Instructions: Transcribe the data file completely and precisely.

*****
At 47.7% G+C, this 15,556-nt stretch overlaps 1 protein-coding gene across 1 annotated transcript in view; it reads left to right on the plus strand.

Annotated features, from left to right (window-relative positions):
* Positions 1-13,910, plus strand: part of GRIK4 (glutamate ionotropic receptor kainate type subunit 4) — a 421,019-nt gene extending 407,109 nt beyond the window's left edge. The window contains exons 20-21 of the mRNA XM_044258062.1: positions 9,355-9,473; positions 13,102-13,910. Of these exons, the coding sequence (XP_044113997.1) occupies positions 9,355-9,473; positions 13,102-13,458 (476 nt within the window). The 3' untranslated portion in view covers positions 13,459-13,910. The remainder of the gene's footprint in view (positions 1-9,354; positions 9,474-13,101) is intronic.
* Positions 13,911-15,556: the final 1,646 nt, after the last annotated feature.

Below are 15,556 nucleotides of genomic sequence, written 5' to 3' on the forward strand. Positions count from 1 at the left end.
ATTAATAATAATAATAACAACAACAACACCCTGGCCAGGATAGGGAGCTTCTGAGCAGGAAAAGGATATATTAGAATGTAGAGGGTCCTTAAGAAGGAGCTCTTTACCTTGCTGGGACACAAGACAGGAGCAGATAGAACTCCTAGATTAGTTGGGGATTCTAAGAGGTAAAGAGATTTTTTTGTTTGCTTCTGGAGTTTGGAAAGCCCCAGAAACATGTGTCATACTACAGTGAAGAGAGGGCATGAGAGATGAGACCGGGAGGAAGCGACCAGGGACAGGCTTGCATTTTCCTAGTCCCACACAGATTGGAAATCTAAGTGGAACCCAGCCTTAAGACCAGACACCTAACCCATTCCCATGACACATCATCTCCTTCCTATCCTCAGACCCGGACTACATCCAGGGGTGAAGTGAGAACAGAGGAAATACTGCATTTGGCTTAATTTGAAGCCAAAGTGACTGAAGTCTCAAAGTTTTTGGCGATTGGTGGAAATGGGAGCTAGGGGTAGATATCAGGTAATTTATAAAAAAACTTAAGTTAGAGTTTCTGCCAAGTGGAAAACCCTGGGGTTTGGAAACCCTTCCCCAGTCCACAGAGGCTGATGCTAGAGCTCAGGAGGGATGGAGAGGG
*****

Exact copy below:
At 47.7% G+C, this 15,556-nt stretch overlaps 1 protein-coding gene across 1 annotated transcript in view; it reads left to right on the plus strand.

Annotated features, from left to right (window-relative positions):
* Positions 1-13,910, plus strand: part of GRIK4 (glutamate ionotropic receptor kainate type subunit 4) — a 421,019-nt gene extending 407,109 nt beyond the window's left edge. The window contains exons 20-21 of the mRNA XM_044258062.1: positions 9,355-9,473; positions 13,102-13,910. Of these exons, the coding sequence (XP_044113997.1) occupies positions 9,355-9,473; positions 13,102-13,458 (476 nt within the window). The 3' untranslated portion in view covers positions 13,459-13,910. The remainder of the gene's footprint in view (positions 1-9,354; positions 9,474-13,101) is intronic.
* Positions 13,911-15,556: the final 1,646 nt, after the last annotated feature.

Below are 15,556 nucleotides of genomic sequence, written 5' to 3' on the forward strand. Positions count from 1 at the left end.
ATTAATAATAATAATAACAACAACAACACCCTGGCCAGGATAGGGAGCTTCTGAGCAGGAAAAGGATATATTAGAATGTAGAGGGTCCTTAAGAAGGAGCTCTTTACCTTGCTGGGACACAAGACAGGAGCAGATAGAACTCCTAGATTAGTTGGGGATTCTAAGAGGTAAAGAGATTTTTTTGTTTGCTTCTGGAGTTTGGAAAGCCCCAGAAACATGTGTCATACTACAGTGAAGAGAGGGCATGAGAGATGAGACCGGGAGGAAGCGACCAGGGACAGGCTTGCATTTTCCTAGTCCCACACAGATTGGAAATCTAAGTGGAACCCAGCCTTAAGACCAGACACCTAACCCATTCCCATGACACATCATCTCCTTCCTATCCTCAGACCCGGACTACATCCAGGGGTGAAGTGAGAACAGAGGAAATACTGCATTTGGCTTAATTTGAAGCCAAAGTGACTGAAGTCTCAAAGTTTTTGGCGATTGGTGGAAATGGGAGCTAGGGGTAGATATCAGGTAATTTATAAAAAAACTTAAGTTAGAGTTTCTGCCAAGTGGAAAACCCTGGGGTTTGGAAACCCTTCCCCAGTCCACAGAGGCTGATGCTAGAGCTCAGGAGGGATGGAGAGGG